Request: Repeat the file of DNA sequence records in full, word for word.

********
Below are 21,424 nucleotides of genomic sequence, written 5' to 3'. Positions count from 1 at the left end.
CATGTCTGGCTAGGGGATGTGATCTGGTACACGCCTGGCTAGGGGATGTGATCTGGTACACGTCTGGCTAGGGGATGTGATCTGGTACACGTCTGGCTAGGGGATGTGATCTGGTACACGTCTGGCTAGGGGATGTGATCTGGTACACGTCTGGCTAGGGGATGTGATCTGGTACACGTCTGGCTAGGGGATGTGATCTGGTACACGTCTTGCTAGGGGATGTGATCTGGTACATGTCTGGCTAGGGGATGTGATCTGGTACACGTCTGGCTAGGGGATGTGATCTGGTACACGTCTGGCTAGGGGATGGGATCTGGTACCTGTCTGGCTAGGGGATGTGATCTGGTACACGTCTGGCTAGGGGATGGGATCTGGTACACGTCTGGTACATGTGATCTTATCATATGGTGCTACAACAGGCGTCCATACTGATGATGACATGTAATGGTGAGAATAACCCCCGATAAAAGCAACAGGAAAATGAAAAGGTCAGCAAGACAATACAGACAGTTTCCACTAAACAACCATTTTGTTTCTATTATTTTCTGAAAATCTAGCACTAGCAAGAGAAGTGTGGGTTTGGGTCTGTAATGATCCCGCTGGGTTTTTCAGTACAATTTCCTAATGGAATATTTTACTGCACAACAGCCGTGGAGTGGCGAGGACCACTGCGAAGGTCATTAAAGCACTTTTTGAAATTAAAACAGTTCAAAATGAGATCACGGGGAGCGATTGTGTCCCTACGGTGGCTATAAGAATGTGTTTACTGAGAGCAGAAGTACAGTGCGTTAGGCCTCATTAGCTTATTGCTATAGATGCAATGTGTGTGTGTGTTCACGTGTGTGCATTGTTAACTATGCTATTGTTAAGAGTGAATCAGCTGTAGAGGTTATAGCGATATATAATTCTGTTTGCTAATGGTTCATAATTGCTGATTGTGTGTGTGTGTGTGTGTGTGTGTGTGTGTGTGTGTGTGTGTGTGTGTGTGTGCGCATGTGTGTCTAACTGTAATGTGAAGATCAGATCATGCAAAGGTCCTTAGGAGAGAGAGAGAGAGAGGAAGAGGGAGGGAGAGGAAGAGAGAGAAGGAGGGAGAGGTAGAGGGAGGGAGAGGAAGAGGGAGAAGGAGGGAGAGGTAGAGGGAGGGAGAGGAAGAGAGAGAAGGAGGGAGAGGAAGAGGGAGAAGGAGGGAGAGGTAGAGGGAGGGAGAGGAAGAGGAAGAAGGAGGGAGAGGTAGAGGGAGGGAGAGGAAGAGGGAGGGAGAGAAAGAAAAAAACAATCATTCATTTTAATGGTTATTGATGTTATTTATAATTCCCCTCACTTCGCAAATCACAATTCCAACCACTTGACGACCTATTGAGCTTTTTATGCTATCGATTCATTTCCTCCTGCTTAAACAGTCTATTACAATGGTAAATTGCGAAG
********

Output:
Below are 21,424 nucleotides of genomic sequence, written 5' to 3'. Positions count from 1 at the left end.
CATGTCTGGCTAGGGGATGTGATCTGGTACACGCCTGGCTAGGGGATGTGATCTGGTACACGTCTGGCTAGGGGATGTGATCTGGTACACGTCTGGCTAGGGGATGTGATCTGGTACACGTCTGGCTAGGGGATGTGATCTGGTACACGTCTGGCTAGGGGATGTGATCTGGTACACGTCTGGCTAGGGGATGTGATCTGGTACACGTCTTGCTAGGGGATGTGATCTGGTACATGTCTGGCTAGGGGATGTGATCTGGTACACGTCTGGCTAGGGGATGTGATCTGGTACACGTCTGGCTAGGGGATGGGATCTGGTACCTGTCTGGCTAGGGGATGTGATCTGGTACACGTCTGGCTAGGGGATGGGATCTGGTACACGTCTGGTACATGTGATCTTATCATATGGTGCTACAACAGGCGTCCATACTGATGATGACATGTAATGGTGAGAATAACCCCCGATAAAAGCAACAGGAAAATGAAAAGGTCAGCAAGACAATACAGACAGTTTCCACTAAACAACCATTTTGTTTCTATTATTTTCTGAAAATCTAGCACTAGCAAGAGAAGTGTGGGTTTGGGTCTGTAATGATCCCGCTGGGTTTTTCAGTACAATTTCCTAATGGAATATTTTACTGCACAACAGCCGTGGAGTGGCGAGGACCACTGCGAAGGTCATTAAAGCACTTTTTGAAATTAAAACAGTTCAAAATGAGATCACGGGGAGCGATTGTGTCCCTACGGTGGCTATAAGAATGTGTTTACTGAGAGCAGAAGTACAGTGCGTTAGGCCTCATTAGCTTATTGCTATAGATGCAATGTGTGTGTGTGTTCACGTGTGTGCATTGTTAACTATGCTATTGTTAAGAGTGAATCAGCTGTAGAGGTTATAGCGATATATAATTCTGTTTGCTAATGGTTCATAATTGCTGATTGTGTGTGTGTGTGTGTGTGTGTGTGTGTGTGTGTGTGTGTGTGTGTGTGTGTGCGCATGTGTGTCTAACTGTAATGTGAAGATCAGATCATGCAAAGGTCCTTAGGAGAGAGAGAGAGAGAGGAAGAGGGAGGGAGAGGAAGAGAGAGAAGGAGGGAGAGGTAGAGGGAGGGAGAGGAAGAGGGAGAAGGAGGGAGAGGTAGAGGGAGGGAGAGGAAGAGAGAGAAGGAGGGAGAGGAAGAGGGAGAAGGAGGGAGAGGTAGAGGGAGGGAGAGGAAGAGGAAGAAGGAGGGAGAGGTAGAGGGAGGGAGAGGAAGAGGGAGGGAGAGAAAGAAAAAAACAATCATTCATTTTAATGGTTATTGATGTTATTTATAATTCCCCTCACTTCGCAAATCACAATTCCAACCACTTGACGACCTATTGAGCTTTTTATGCTATCGATTCATTTCCTCCTGCTTAAACAGTCTATTACAATGGTAAATTGCGAAG